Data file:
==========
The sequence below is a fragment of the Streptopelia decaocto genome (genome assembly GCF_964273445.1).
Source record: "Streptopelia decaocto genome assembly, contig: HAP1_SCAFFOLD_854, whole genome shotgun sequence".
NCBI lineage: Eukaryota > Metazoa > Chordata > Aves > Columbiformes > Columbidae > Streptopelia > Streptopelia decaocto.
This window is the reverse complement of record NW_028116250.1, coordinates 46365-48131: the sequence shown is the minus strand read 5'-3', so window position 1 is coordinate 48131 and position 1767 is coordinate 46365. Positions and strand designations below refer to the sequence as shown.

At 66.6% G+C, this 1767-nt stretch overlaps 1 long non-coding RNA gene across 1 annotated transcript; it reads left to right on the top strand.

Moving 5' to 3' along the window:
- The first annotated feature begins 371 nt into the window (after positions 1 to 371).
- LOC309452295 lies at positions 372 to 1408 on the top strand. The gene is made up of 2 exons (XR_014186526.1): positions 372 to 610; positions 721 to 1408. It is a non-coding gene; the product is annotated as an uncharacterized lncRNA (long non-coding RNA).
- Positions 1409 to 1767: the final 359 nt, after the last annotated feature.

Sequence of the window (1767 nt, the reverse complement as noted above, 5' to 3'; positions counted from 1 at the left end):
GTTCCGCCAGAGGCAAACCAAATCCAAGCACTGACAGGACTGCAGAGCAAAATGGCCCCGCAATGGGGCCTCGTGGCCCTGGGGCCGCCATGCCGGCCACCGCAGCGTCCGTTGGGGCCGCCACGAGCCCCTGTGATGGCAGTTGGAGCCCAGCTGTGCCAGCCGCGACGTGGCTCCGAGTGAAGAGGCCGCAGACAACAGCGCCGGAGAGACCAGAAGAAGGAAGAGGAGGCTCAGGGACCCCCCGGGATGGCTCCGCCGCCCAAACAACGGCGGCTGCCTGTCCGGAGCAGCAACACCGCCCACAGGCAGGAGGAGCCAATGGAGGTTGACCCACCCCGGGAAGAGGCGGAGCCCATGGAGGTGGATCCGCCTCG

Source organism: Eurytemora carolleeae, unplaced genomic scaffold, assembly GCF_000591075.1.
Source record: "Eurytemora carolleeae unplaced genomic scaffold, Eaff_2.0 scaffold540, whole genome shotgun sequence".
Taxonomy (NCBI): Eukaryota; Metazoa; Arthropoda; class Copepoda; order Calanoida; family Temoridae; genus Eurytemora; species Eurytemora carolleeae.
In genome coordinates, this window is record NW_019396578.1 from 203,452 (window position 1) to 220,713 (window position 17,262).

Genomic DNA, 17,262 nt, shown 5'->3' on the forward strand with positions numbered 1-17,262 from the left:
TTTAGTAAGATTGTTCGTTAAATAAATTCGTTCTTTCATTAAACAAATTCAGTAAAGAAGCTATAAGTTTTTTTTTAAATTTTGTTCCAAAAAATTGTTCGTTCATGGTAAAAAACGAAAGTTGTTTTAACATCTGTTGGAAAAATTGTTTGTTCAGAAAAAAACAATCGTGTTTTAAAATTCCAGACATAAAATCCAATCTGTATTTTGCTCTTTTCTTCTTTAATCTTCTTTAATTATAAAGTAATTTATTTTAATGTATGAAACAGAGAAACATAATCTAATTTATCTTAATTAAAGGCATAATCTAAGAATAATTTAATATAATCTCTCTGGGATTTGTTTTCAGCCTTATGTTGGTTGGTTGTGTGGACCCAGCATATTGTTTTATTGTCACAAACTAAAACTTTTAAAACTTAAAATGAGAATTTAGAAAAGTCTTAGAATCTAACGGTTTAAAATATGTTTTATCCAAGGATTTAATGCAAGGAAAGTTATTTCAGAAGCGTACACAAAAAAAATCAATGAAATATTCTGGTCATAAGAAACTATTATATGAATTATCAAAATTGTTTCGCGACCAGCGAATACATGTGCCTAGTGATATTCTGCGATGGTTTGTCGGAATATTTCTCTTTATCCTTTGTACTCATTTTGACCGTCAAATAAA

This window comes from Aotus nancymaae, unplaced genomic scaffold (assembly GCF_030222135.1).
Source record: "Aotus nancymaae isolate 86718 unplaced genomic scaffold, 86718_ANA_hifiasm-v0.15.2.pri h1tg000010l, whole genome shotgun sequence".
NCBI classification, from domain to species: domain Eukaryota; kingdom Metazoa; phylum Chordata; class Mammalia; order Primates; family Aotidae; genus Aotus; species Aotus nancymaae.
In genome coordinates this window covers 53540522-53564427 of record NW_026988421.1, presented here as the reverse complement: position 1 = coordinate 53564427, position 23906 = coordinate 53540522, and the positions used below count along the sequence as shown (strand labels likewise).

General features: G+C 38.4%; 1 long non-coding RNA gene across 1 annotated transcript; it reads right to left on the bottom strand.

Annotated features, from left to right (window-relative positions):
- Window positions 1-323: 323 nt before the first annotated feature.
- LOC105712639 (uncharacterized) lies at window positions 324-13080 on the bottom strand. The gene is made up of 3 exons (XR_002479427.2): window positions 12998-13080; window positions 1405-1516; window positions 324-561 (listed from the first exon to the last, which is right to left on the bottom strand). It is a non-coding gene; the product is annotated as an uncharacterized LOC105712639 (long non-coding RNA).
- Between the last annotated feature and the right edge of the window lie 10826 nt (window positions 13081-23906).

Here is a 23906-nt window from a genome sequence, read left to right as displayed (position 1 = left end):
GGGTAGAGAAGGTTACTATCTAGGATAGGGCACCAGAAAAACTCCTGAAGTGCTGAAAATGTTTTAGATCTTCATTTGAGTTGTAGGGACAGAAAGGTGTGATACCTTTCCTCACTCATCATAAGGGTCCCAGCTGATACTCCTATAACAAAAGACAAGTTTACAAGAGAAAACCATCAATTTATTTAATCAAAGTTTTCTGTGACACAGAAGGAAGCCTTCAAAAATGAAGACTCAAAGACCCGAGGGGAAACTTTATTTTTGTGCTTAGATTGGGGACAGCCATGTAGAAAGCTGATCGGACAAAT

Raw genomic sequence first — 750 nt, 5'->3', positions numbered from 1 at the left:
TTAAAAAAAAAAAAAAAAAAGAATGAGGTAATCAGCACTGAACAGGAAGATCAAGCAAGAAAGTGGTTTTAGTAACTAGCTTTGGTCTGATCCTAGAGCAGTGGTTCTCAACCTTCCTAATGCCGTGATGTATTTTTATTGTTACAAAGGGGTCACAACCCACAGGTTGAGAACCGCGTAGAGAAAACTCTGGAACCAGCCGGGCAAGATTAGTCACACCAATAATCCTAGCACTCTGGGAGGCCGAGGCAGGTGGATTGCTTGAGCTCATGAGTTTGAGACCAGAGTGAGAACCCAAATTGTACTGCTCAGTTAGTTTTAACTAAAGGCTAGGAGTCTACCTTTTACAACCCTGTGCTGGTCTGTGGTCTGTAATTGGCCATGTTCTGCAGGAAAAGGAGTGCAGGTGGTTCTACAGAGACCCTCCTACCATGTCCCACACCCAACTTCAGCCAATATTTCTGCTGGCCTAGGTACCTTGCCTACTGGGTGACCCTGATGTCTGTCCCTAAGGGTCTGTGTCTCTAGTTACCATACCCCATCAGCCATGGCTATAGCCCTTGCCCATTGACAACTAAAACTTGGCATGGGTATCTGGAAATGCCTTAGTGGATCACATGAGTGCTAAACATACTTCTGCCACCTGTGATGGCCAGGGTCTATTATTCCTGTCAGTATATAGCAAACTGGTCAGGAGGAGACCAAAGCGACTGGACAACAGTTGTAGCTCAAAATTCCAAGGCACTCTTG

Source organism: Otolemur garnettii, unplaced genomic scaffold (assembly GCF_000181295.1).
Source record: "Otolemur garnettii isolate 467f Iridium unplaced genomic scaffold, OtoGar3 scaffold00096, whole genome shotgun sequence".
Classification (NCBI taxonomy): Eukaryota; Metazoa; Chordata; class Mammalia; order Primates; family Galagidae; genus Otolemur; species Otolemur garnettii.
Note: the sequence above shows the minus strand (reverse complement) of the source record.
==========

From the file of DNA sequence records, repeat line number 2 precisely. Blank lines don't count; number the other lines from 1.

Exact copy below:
Source record: "Streptopelia decaocto genome assembly, contig: HAP1_SCAFFOLD_854, whole genome shotgun sequence".